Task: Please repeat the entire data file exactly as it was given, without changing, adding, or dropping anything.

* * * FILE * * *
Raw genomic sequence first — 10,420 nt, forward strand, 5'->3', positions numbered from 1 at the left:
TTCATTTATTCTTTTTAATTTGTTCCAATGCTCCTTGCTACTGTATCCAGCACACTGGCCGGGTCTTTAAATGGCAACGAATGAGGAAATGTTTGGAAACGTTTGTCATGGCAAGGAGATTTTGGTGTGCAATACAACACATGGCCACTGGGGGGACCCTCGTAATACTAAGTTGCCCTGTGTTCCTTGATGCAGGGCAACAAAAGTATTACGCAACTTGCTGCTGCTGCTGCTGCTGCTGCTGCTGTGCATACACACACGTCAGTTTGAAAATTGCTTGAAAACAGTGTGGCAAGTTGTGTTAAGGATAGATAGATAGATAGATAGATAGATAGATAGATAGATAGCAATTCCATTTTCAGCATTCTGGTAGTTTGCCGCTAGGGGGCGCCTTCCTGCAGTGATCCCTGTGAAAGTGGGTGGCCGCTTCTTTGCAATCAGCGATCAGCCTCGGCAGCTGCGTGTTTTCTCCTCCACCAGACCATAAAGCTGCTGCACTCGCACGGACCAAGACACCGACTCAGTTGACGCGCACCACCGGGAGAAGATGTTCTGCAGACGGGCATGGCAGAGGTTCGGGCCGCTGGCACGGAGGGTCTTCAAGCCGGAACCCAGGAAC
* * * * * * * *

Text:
Raw genomic sequence first — 10,420 nt, forward strand, 5'->3', positions numbered from 1 at the left:
TTCATTTATTCTTTTTAATTTGTTCCAATGCTCCTTGCTACTGTATCCAGCACACTGGCCGGGTCTTTAAATGGCAACGAATGAGGAAATGTTTGGAAACGTTTGTCATGGCAAGGAGATTTTGGTGTGCAATACAACACATGGCCACTGGGGGGACCCTCGTAATACTAAGTTGCCCTGTGTTCCTTGATGCAGGGCAACAAAAGTATTACGCAACTTGCTGCTGCTGCTGCTGCTGCTGCTGCTGTGCATACACACACGTCAGTTTGAAAATTGCTTGAAAACAGTGTGGCAAGTTGTGTTAAGGATAGATAGATAGATAGATAGATAGATAGATAGATAGATAGCAATTCCATTTTCAGCATTCTGGTAGTTTGCCGCTAGGGGGCGCCTTCCTGCAGTGATCCCTGTGAAAGTGGGTGGCCGCTTCTTTGCAATCAGCGATCAGCCTCGGCAGCTGCGTGTTTTCTCCTCCACCAGACCATAAAGCTGCTGCACTCGCACGGACCAAGACACCGACTCAGTTGACGCGCACCACCGGGAGAAGATGTTCTGCAGACGGGCATGGCAGAGGTTCGGGCCGCTGGCACGGAGGGTCTTCAAGCCGGAACCCAGGAAC